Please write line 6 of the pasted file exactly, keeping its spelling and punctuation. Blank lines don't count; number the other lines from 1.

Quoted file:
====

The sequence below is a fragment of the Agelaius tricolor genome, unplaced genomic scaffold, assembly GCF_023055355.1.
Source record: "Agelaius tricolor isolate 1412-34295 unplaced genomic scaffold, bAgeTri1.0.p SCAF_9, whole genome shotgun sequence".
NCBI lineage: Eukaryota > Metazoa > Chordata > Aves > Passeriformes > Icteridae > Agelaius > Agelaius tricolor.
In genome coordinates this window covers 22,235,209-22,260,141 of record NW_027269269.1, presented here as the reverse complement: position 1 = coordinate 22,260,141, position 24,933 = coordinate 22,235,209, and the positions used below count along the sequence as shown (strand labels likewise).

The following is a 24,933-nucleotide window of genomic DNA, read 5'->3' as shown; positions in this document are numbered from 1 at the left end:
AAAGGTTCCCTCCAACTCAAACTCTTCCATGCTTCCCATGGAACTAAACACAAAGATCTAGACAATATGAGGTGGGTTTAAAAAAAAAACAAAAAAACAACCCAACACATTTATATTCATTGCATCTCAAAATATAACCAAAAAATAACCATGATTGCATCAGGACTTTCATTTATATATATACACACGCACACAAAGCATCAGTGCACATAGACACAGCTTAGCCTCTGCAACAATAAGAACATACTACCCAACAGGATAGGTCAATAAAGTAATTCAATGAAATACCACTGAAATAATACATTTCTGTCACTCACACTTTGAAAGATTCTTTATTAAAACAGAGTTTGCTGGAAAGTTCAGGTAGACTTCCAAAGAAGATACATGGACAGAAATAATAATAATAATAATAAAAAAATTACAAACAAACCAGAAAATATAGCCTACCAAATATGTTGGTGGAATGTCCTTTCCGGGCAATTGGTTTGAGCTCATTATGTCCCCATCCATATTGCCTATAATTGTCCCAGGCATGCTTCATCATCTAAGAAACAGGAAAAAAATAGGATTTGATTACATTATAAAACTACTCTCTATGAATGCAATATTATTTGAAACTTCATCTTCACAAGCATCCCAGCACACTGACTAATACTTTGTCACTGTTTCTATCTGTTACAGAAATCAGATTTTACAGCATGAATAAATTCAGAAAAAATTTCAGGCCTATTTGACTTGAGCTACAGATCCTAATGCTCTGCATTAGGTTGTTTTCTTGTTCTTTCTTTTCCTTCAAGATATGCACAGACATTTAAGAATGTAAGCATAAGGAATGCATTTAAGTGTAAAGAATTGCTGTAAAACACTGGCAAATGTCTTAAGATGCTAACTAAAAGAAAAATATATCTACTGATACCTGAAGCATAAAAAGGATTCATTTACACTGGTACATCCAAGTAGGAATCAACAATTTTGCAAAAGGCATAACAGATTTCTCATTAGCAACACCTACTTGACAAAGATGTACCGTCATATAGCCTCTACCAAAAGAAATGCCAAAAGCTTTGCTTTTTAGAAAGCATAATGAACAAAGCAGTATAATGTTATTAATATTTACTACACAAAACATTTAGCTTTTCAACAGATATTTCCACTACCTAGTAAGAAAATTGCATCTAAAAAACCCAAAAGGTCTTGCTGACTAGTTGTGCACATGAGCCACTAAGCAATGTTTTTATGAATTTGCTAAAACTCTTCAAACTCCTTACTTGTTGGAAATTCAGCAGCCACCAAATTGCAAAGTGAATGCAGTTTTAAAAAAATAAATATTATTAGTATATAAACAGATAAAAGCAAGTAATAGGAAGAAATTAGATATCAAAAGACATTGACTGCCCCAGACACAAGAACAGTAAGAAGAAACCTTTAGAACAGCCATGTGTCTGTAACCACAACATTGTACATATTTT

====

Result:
AAAGGTTCCCTCCAACTCAAACTCTTCCATGCTTCCCATGGAACTAAACACAAAGATCTAGACAATATGAGGTGGGTTTAAAAAAAAAACAAAAAAACAACCCAACACATTTATATTCATTGCATCTCAAAATATAACCAAAAAATAACCATGATTGCATCAGGACTTTCATTTATATATATACACACGCACACAAAGCATCAGTGCACATAGACACAGCTTAGCCTCTGCAACAATAAGAACATACTACCCAACAGGATAGGTCAATAAAGTAATTCAATGAAATACCACTGAAATAATACATTTCTGTCACTCACACTTTGAAAGATTCTTTATTAAAACAGAGTTTGCTGGAAAGTTCAGGTAGACTTCCAAAGAAGATACATGGACAGAAATAATAATAATAATAATAAAAAAATTACAAACAAACCAGAAAATATAGCCTACCAAATATGTTGGTGGAATGTCCTTTCCGGGCAATTGGTTTGAGCTCATTATGTCCCCATCCATATTGCCTATAATTGTCCCAGGCATGCTTCATCATCTAAGAAACAGGAAAAAAATAGGATTTGATTACATTATAAAACTACTCTCTATGAATGCAATATTATTTGAAACTTCATCTTCACAAGCATCCCAGCACACTGACTAATACTTTGTCACTGTTTCTATCTGTTACAGAAATCAGATTTTACAGCATGAATAAATTCAGAAAAAATTTCAGGCCTATTTGACTTGAGCTACAGATCCTAATGCTCTGCATTAGGTTGTTTTCTTGTTCTTTCTTTTCCTTCAAGATATGCACAGACATTTAAGAATGTAAGCATAAGGAATGCATTTAAGTGTAAAGAATTGCTGTAAAACACTGGCAAATGTCTTAAGATGCTAACTAAAAGAAAAATATATCTACTGATACCTGAAGCATAAAAAGGATTCATTTACACTGGTACATCCAAGTAGGAATCAACAATTTTGCAAAAGGCATAACAGATTTCTCATTAGCAACACCTACTTGACAAAGATGTACCGTCATATAGCCTCTACCAAAAGAAATGCCAAAAGCTTTGCTTTTTAGAAAGCATAATGAACAAAGCAGTATAATGTTATTAATATTTACTACACAAAACATTTAGCTTTTCAACAGATATTTCCACTACCTAGTAAGAAAATTGCATCTAAAAAACCCAAAAGGTCTTGCTGACTAGTTGTGCACATGAGCCACTAAGCAATGTTTTTATGAATTTGCTAAAACTCTTCAAACTCCTTACTTGTTGGAAATTCAGCAGCCACCAAATTGCAAAGTGAATGCAGTTTTAAAAAAATAAATATTATTAGTATATAAACAGATAAAAGCAAGTAATAGGAAGAAATTAGATATCAAAAGACATTGACTGCCCCAGACACAAGAACAGTAAGAAGAAACCTTTAGAACAGCCATGTGTCTGTAACCACAACATTGTACATATTTT